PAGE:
Utilitarianism seems to be a common topic here. Many here are also familiar with Reddit.
I suggest checking out /r/utilitarianism and consider subscribing. That is all.
Is CEV really a form of utilitarianism?
I was thinking that too, but I suppose it has similar properties to a sort of ideal preference utilitarianism.
Did the post change? I don't see any mention of CEV.
I think that paper-machine is suggesting that utilitarianism isn't in fact a common topic here because (paper-machine alleges) many LessWrongers believe that CEV is the correct form of ethics and CEV is not a form of utilitarianism.
I don't think that CEV is commonly held on LessWrong to be the correct ethics, especially since it was originally introduced as a way to build an FAI, and not as a form of ethics at all. However, I might well hold CEV up as having the right kind of idea (combining preferences while allowing for change in beliefs). It isn't well specified enough to be a morallity.
As peter_hurford says, it is pretty close to preference utilitarianism.
EDIT: Wrong on all counts.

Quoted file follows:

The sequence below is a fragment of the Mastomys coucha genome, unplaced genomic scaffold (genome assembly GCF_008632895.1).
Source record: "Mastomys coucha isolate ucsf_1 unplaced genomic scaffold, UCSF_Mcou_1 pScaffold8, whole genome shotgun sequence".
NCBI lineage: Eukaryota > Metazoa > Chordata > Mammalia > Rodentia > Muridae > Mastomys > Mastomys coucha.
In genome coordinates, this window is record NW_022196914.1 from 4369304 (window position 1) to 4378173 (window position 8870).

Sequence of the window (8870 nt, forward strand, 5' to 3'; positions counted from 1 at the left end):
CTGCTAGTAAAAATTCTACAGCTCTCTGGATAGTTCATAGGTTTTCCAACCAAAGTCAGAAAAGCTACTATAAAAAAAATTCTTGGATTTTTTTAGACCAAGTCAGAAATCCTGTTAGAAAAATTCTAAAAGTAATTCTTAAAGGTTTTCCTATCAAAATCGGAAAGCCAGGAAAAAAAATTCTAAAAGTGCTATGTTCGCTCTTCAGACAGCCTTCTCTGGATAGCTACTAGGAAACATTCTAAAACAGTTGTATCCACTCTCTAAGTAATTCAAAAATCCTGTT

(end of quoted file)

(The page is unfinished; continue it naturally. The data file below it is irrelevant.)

The sidebar of /r/utilitarianism mentions CEV as a kind of utilitarianism.
Oscar_Cunningham is more or less incorrect in his guesses about me. I didn't allege that many LWers believe in CEV, I don't believe CEV is the correct form of ethics, and I didn't say anything about whether or not utilitarianism is a common topic on LW.
I don't even know if CEV is a kind of utilitarianism or not -- that's why I asked.
CEV is more of an algorithm that is supposed to produce the correct ethics. I guess some people here would argue that the product will necessarily be a consequentialist form of ethics.
I don't think there's much use in distinguishing CEV from its results, as far as the "popular" usage of the term goes. Certainly the sidebar isn't using it in this sense.
I have yet to see an argument that CEV (or whatever CEV produces if you like) will be consequentialist; indeed, sometimes I have seen people argue that CEV will value certain abstract things almost as if they were virtues, e.g., fun.